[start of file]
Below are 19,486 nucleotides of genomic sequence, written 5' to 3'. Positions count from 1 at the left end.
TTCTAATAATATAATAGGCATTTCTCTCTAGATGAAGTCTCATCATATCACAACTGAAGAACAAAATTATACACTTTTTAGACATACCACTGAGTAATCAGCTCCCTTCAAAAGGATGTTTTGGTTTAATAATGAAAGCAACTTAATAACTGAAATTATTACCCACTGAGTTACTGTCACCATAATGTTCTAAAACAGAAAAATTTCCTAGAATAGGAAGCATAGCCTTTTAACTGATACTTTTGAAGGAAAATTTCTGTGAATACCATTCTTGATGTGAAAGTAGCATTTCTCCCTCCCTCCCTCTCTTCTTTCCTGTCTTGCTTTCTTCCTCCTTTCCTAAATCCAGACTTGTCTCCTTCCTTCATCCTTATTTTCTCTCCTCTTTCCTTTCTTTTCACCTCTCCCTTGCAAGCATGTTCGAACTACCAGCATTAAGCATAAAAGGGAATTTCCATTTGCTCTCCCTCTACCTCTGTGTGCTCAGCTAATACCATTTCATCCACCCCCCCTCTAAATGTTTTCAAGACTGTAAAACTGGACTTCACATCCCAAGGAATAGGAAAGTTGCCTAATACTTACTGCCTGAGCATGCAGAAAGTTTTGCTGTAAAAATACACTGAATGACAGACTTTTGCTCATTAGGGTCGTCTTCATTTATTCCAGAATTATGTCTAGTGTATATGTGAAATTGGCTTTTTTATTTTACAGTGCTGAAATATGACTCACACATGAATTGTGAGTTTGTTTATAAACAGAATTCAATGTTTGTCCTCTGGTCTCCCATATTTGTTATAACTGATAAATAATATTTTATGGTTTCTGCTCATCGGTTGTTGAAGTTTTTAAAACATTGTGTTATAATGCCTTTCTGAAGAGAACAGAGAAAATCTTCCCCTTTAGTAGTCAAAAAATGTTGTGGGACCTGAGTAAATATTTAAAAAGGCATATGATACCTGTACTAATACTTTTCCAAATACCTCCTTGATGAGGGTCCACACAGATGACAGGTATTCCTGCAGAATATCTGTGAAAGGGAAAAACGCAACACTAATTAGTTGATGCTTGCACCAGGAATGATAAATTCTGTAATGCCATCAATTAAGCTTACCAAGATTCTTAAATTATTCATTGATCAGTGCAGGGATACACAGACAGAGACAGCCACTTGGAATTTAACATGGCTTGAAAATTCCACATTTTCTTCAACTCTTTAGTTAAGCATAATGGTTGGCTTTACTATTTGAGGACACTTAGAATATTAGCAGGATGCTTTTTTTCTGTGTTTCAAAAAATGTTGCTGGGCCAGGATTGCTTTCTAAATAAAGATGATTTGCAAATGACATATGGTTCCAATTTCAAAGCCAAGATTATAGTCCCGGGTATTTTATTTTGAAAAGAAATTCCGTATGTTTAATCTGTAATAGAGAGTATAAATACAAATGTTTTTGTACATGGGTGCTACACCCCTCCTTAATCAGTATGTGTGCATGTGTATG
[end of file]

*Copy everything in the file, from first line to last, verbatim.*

Below are 19,486 nucleotides of genomic sequence, written 5' to 3'. Positions count from 1 at the left end.
TTCTAATAATATAATAGGCATTTCTCTCTAGATGAAGTCTCATCATATCACAACTGAAGAACAAAATTATACACTTTTTAGACATACCACTGAGTAATCAGCTCCCTTCAAAAGGATGTTTTGGTTTAATAATGAAAGCAACTTAATAACTGAAATTATTACCCACTGAGTTACTGTCACCATAATGTTCTAAAACAGAAAAATTTCCTAGAATAGGAAGCATAGCCTTTTAACTGATACTTTTGAAGGAAAATTTCTGTGAATACCATTCTTGATGTGAAAGTAGCATTTCTCCCTCCCTCCCTCTCTTCTTTCCTGTCTTGCTTTCTTCCTCCTTTCCTAAATCCAGACTTGTCTCCTTCCTTCATCCTTATTTTCTCTCCTCTTTCCTTTCTTTTCACCTCTCCCTTGCAAGCATGTTCGAACTACCAGCATTAAGCATAAAAGGGAATTTCCATTTGCTCTCCCTCTACCTCTGTGTGCTCAGCTAATACCATTTCATCCACCCCCCCTCTAAATGTTTTCAAGACTGTAAAACTGGACTTCACATCCCAAGGAATAGGAAAGTTGCCTAATACTTACTGCCTGAGCATGCAGAAAGTTTTGCTGTAAAAATACACTGAATGACAGACTTTTGCTCATTAGGGTCGTCTTCATTTATTCCAGAATTATGTCTAGTGTATATGTGAAATTGGCTTTTTTATTTTACAGTGCTGAAATATGACTCACACATGAATTGTGAGTTTGTTTATAAACAGAATTCAATGTTTGTCCTCTGGTCTCCCATATTTGTTATAACTGATAAATAATATTTTATGGTTTCTGCTCATCGGTTGTTGAAGTTTTTAAAACATTGTGTTATAATGCCTTTCTGAAGAGAACAGAGAAAATCTTCCCCTTTAGTAGTCAAAAAATGTTGTGGGACCTGAGTAAATATTTAAAAAGGCATATGATACCTGTACTAATACTTTTCCAAATACCTCCTTGATGAGGGTCCACACAGATGACAGGTATTCCTGCAGAATATCTGTGAAAGGGAAAAACGCAACACTAATTAGTTGATGCTTGCACCAGGAATGATAAATTCTGTAATGCCATCAATTAAGCTTACCAAGATTCTTAAATTATTCATTGATCAGTGCAGGGATACACAGACAGAGACAGCCACTTGGAATTTAACATGGCTTGAAAATTCCACATTTTCTTCAACTCTTTAGTTAAGCATAATGGTTGGCTTTACTATTTGAGGACACTTAGAATATTAGCAGGATGCTTTTTTTCTGTGTTTCAAAAAATGTTGCTGGGCCAGGATTGCTTTCTAAATAAAGATGATTTGCAAATGACATATGGTTCCAATTTCAAAGCCAAGATTATAGTCCCGGGTATTTTATTTTGAAAAGAAATTCCGTATGTTTAATCTGTAATAGAGAGTATAAATACAAATGTTTTTGTACATGGGTGCTACACCCCTCCTTAATCAGTATGTGTGCATGTGTATG